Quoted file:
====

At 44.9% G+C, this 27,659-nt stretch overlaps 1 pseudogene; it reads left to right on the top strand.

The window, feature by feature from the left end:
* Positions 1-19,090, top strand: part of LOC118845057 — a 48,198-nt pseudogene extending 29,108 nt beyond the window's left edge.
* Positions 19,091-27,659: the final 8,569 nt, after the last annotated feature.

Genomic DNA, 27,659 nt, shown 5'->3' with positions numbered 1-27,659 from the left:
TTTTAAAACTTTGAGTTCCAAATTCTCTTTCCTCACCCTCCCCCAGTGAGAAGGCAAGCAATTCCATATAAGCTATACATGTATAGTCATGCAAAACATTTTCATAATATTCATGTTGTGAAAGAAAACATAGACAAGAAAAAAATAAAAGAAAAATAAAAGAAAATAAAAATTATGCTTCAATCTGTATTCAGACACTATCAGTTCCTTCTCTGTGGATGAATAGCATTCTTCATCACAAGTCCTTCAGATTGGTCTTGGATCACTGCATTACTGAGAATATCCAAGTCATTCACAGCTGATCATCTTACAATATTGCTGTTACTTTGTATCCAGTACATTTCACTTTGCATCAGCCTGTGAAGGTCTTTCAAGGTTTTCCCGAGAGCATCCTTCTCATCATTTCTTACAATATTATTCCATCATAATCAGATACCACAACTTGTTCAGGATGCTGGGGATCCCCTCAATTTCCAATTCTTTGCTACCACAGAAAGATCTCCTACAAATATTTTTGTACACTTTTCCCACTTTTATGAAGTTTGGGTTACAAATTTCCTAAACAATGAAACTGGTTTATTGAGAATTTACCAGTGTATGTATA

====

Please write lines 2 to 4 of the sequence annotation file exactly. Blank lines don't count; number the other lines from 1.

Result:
The window, feature by feature from the left end:
* Positions 1-19,090, top strand: part of LOC118845057 — a 48,198-nt pseudogene extending 29,108 nt beyond the window's left edge.
* Positions 19,091-27,659: the final 8,569 nt, after the last annotated feature.